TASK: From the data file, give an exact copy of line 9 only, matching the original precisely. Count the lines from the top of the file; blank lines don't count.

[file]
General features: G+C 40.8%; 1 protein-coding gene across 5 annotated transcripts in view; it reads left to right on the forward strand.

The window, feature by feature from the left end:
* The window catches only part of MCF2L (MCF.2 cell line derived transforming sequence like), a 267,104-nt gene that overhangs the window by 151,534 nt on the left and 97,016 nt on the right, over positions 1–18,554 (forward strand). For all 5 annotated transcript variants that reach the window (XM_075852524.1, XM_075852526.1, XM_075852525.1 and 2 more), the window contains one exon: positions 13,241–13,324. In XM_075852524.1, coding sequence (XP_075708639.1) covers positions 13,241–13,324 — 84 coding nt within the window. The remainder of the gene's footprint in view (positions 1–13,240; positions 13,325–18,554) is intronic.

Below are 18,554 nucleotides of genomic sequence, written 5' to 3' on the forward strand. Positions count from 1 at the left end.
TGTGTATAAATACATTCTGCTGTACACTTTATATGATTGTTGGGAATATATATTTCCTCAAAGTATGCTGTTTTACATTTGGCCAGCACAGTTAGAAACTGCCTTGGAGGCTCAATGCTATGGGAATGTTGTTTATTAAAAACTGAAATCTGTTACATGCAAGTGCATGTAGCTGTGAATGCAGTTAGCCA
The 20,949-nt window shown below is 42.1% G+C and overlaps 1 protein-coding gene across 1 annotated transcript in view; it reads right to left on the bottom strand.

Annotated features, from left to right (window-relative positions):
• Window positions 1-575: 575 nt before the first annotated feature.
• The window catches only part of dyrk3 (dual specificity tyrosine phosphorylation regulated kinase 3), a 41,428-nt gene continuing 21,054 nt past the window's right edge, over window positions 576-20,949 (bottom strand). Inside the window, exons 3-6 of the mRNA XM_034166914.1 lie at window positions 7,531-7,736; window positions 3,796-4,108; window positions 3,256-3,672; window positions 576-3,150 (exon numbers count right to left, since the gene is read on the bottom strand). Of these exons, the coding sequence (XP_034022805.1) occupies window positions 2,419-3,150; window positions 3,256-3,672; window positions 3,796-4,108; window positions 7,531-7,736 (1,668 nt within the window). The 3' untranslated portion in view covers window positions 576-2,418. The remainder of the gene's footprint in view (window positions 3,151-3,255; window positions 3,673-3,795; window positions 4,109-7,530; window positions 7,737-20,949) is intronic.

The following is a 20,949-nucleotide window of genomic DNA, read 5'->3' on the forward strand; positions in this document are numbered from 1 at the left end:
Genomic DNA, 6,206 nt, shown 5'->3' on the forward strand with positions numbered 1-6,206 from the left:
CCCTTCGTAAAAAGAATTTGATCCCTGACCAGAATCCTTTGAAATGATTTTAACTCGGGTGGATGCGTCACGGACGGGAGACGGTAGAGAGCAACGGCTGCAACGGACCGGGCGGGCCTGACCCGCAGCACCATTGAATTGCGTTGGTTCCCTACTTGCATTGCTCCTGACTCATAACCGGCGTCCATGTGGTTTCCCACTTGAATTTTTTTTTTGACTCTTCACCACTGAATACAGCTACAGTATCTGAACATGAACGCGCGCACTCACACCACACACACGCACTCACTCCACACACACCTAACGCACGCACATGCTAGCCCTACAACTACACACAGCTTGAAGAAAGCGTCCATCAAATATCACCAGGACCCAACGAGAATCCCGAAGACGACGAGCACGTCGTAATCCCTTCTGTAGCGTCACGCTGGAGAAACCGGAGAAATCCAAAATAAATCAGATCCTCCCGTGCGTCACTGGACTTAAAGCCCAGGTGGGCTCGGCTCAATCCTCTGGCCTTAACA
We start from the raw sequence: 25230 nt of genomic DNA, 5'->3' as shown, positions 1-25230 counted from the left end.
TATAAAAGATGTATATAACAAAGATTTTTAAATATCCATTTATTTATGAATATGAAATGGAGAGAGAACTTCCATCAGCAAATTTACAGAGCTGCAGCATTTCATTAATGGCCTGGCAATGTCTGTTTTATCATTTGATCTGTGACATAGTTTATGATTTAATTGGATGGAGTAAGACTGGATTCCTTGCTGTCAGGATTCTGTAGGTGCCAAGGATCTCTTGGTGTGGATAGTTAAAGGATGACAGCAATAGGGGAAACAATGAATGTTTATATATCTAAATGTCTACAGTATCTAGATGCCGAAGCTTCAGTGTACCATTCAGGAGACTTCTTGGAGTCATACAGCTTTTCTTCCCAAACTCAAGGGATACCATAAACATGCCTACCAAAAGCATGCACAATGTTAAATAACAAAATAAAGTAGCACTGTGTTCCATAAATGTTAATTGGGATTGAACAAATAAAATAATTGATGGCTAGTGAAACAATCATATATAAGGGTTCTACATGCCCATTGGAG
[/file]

• The window catches only part of dyrk3 (dual specificity tyrosine phosphorylation regulated kinase 3), a 41,428-nt gene continuing 21,054 nt past the window's right edge, over window positions 576-20,949 (bottom strand). Inside the window, exons 3-6 of the mRNA XM_034166914.1 lie at window positions 7,531-7,736; window positions 3,796-4,108; window positions 3,256-3,672; window positions 576-3,150 (exon numbers count right to left, since the gene is read on the bottom strand). Of these exons, the coding sequence (XP_034022805.1) occupies window positions 2,419-3,150; window positions 3,256-3,672; window positions 3,796-4,108; window positions 7,531-7,736 (1,668 nt within the window). The 3' untranslated portion in view covers window positions 576-2,418. The remainder of the gene's footprint in view (window positions 3,151-3,255; window positions 3,673-3,795; window positions 4,109-7,530; window positions 7,737-20,949) is intronic.